When thinking about your social media strategy, do you give Pinterest a thought? Chances are, the answer is no. The most popular social channels like Facebook, Instagram and LinkedIn tend to dominate the space, and new social channels like TikTok and Clubhouse are gaining popularity every day. But here’s why you should reconsider the platform in your strategy. 

At first glance, Pinterest is your ultimate virtual pin board, the perfect place to save ideas and inspiration for later no matter what your interests are. What’s often overlooked is how powerful a tool Pinterest is for driving traffic to your website. It’s the ultimate discovery tool, even for audiences who might not know of your brand yet.

Pinterest on a laptop

Who uses Pinterest? 

Pinterest audiences

The reach of Pinterest is wider than you might think. According to Pinterest, 459 million people use the platform each month globally. Look more closely at activity in the UK, and it’s actually the third most visited social media website, with a 14.7% share of visits. It’s probably no surprise that the platform is more popular with females than males, and with the 15-25 year old age group in particular. 

Pinterest content creators

According to Tailwind, the most popular Pinterest categories include food and drink, home decor, travel, health and fitness, and women’s fashion. With this in mind, the platform is ideal for businesses that provide services or sell products within the B2C sector, like interior designers, homeware stores and fashion retailers.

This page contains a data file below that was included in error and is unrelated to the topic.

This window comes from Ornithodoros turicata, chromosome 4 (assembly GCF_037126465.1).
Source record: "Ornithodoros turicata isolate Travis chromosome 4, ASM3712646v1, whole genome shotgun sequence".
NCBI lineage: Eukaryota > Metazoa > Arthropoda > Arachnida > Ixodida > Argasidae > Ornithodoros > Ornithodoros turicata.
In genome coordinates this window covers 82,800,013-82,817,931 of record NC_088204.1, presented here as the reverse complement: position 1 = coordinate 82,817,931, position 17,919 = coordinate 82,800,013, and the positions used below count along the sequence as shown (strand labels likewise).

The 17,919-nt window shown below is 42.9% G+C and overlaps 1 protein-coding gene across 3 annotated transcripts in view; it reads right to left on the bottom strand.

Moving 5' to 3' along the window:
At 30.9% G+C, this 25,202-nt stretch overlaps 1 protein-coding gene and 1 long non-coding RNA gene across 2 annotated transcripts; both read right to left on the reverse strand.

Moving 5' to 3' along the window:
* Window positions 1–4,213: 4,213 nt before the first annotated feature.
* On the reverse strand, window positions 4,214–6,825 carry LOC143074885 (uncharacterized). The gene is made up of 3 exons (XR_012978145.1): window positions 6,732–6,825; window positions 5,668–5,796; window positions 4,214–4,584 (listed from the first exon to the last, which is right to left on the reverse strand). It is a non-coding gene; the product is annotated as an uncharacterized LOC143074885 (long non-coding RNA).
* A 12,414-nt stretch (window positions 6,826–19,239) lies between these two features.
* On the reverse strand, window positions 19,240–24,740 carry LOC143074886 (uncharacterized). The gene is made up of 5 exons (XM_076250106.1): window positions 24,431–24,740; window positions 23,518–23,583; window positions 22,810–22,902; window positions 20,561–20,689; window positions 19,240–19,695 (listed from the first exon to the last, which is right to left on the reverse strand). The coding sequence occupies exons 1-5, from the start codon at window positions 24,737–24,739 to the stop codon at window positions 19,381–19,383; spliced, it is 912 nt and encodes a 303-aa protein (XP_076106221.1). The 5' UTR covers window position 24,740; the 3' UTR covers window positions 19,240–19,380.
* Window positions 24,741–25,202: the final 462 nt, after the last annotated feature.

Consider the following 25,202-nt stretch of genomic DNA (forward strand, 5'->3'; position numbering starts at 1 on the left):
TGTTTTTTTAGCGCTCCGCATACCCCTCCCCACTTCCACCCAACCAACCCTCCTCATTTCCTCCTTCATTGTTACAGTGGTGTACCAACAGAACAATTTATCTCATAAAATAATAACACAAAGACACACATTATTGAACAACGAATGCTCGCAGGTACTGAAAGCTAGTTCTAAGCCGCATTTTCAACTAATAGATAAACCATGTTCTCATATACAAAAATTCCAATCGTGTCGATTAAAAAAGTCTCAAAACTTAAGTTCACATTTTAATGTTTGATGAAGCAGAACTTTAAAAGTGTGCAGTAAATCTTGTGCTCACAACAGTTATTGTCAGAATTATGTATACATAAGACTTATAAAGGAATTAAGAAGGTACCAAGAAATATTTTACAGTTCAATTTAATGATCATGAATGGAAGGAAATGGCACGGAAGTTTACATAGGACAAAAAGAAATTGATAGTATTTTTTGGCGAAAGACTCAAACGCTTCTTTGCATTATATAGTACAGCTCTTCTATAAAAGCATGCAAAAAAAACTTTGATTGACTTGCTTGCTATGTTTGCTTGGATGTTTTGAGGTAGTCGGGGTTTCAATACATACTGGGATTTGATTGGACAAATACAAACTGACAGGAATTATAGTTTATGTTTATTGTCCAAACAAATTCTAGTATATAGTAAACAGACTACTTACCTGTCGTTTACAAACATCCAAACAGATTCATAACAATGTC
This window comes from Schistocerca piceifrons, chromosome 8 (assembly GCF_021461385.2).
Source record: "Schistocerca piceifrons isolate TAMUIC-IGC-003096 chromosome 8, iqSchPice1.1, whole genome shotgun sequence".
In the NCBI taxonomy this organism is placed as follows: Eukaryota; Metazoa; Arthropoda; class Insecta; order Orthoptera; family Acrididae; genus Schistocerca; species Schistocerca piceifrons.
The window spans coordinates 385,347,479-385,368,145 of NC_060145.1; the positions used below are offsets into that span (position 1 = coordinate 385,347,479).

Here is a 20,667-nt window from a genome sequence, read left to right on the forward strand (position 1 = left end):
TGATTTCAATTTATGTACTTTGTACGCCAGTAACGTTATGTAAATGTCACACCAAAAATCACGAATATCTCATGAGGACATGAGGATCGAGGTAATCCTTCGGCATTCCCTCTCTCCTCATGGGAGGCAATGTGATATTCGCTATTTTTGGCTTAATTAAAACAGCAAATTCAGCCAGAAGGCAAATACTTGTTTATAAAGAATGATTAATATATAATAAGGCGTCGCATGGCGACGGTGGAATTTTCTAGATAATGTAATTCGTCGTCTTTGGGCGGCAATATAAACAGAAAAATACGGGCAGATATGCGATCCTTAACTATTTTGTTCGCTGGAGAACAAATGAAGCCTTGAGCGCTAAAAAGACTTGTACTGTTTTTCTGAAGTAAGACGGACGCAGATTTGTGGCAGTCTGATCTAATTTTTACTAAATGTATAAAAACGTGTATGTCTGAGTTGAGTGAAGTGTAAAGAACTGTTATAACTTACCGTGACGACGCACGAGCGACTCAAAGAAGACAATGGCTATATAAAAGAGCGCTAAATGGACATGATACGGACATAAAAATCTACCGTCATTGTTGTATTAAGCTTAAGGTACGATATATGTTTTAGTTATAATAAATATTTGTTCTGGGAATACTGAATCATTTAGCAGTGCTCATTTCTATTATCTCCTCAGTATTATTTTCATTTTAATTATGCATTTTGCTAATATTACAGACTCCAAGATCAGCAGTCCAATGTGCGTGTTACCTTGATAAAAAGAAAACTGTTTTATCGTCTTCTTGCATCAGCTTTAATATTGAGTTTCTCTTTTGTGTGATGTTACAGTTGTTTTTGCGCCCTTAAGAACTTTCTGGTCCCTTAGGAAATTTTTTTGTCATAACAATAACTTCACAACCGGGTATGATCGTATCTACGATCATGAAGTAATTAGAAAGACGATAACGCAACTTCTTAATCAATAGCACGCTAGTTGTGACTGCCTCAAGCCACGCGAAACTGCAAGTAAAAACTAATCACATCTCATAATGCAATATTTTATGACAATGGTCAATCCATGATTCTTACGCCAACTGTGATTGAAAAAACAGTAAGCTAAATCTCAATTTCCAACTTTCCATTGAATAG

So what about B2B? Although the focus of Pinterest is undoubtedly on B2C businesses, there are ways that B2B marketers can use the platform to promote their products and services. 

As a B2B company ourselves, we use Pinterest to share our tips and advice on the services we offer, whether it’s search engine visibility, web performance and CRO, or social media engagement, to help us reach new audiences and educate them on what we do.

When it comes to B2B marketing, Pinterest is great at helping with these common goals: 

  • Driving website traffic
  • Increasing brand awareness
  • Generating new leads
  • Educating your audience
  • Improving newsletter sign ups

Focus on planning your pins to match your marketing goals. 

How is Pinterest used?

Knowing who uses Pinterest the most is great. But what’s even better is understanding how they use the platform. This is where Pinterest really comes into its own compared to other social media platforms.

An impressive 97% of top searches on Pinterest are unbranded, meaning that users are searching for things to make, learn and discover rather than brand names and businesses, making it the ideal platform to target those who are in the early stages of the sales funnel. 

“Reach your audience early, before they’ve made up their mind. They find what they love. You grow your business.” 

Pinterest Business